Are you smart enough to delete the many phishing e-mails that end up in your inbox? Or might you mistakenly click on one? The majority of us think that weâ€™re smart enough to steer clear of falling for online scams. But that might not be the truth. Scammers are becoming trickier all the time. A recent story by Slate covered the phishing attack that caused serious problems for the Associated Press, the countryâ€™s top provider of wire-service news. And the attack provides an important lesson: None of us are really safe from online scammers.
The AP attack
Earlier this year, a group calling itself the Syrian Electronic Army hacked into the Twitter account of the AP and posted a message stating that President Obama was seriously injured in an explosion at the White House. This Tweet was false, needless to say. But that didn’t stop the stock market from having a big drop. It shows, too, that even the savviest of us need to be on guard from sophisticated phishing attacks.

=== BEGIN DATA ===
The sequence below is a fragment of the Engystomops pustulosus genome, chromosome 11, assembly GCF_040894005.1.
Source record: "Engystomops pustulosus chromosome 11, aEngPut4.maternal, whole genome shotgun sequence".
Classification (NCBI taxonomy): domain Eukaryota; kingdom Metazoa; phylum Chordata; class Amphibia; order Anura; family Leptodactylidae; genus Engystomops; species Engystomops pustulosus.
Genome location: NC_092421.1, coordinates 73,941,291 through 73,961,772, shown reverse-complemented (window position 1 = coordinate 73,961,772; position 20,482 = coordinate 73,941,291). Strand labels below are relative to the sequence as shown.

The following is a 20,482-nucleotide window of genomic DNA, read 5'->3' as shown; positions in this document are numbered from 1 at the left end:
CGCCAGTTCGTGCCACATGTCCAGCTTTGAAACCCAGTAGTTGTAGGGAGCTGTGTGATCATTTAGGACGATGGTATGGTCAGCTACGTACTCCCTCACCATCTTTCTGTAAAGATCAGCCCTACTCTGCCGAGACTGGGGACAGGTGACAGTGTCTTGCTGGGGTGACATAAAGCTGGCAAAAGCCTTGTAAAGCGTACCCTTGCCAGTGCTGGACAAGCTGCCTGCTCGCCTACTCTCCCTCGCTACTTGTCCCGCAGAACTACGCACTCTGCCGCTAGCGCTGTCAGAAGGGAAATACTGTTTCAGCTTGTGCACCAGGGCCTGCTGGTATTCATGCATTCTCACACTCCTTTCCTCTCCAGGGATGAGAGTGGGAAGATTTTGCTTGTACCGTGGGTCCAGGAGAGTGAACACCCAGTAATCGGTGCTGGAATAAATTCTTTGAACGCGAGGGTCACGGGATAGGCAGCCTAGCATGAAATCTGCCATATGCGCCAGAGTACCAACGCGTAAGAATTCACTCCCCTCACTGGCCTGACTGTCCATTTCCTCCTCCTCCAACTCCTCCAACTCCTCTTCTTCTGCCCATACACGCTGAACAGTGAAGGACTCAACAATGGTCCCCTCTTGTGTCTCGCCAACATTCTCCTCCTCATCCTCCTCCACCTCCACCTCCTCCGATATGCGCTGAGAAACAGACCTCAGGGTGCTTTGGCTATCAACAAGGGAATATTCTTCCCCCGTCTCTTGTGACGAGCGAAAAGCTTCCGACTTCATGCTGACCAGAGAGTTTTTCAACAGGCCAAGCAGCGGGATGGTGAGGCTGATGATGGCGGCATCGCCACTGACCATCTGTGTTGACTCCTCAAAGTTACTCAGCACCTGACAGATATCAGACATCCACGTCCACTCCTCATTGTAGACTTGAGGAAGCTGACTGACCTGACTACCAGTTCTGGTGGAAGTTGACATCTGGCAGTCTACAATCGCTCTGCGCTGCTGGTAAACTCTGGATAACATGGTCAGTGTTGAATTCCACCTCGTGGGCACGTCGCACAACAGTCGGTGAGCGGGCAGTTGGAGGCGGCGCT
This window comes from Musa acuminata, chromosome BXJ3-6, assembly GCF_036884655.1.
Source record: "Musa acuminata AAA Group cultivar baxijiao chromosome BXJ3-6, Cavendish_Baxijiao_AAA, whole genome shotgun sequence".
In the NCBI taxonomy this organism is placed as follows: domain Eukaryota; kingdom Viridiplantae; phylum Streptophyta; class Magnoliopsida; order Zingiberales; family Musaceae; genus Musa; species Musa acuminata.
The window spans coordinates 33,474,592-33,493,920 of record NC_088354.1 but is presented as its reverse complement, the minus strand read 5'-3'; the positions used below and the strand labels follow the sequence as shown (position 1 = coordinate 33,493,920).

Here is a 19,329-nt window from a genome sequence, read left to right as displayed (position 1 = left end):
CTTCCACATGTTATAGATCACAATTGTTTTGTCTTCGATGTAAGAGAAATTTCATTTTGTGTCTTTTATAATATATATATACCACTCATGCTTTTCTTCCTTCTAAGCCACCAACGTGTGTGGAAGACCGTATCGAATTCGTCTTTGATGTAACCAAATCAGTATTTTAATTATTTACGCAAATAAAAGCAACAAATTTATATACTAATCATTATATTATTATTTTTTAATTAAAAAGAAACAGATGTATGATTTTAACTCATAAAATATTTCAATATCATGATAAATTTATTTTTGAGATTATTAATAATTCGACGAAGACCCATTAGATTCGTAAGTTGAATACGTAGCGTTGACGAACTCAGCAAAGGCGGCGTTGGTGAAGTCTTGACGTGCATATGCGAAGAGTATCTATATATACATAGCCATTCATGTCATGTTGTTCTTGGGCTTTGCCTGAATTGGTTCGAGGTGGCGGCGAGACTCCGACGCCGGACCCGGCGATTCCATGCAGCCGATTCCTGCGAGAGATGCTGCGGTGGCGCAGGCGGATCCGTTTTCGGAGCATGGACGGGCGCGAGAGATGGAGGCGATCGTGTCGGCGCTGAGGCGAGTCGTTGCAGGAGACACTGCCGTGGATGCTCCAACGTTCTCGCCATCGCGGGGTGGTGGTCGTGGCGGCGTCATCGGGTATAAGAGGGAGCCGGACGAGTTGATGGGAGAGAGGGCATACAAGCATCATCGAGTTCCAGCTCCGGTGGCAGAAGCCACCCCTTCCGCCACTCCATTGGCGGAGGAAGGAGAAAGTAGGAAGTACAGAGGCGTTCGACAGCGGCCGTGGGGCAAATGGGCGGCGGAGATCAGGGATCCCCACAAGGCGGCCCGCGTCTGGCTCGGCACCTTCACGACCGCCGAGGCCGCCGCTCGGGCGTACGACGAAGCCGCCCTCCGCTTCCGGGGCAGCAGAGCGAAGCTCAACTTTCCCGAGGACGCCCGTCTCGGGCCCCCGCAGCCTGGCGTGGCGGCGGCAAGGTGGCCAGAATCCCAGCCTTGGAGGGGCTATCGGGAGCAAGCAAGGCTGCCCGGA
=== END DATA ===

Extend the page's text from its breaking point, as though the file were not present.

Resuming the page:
A real news story?
How did this attack succeed? Hackers sent legitimate-looking e-mail messages to AP staffers directing them to what was said to be an important news story in the Washington Post. The phishing e-mail was professional enough that some AP staffers clicked on it, starting the process that gave the Syrian Electronic Army control over the companyâ€™s Twitter account. AP was forced to de-activate its Twitter account in response.
It’s easy to poke fun at the AP for getting hacked. But the truth is, no one is safe from the more advanced con artists behind the latest phishing attacks. These scammers no longer send phishing e-mails about Nigerian princes. Instead, they send out messages that appear like they’re from people we know. The lesson here? You need to be continuously vigilant in order to protect yourself from today’s trickiest online scammers.
Posted on: 05.17.13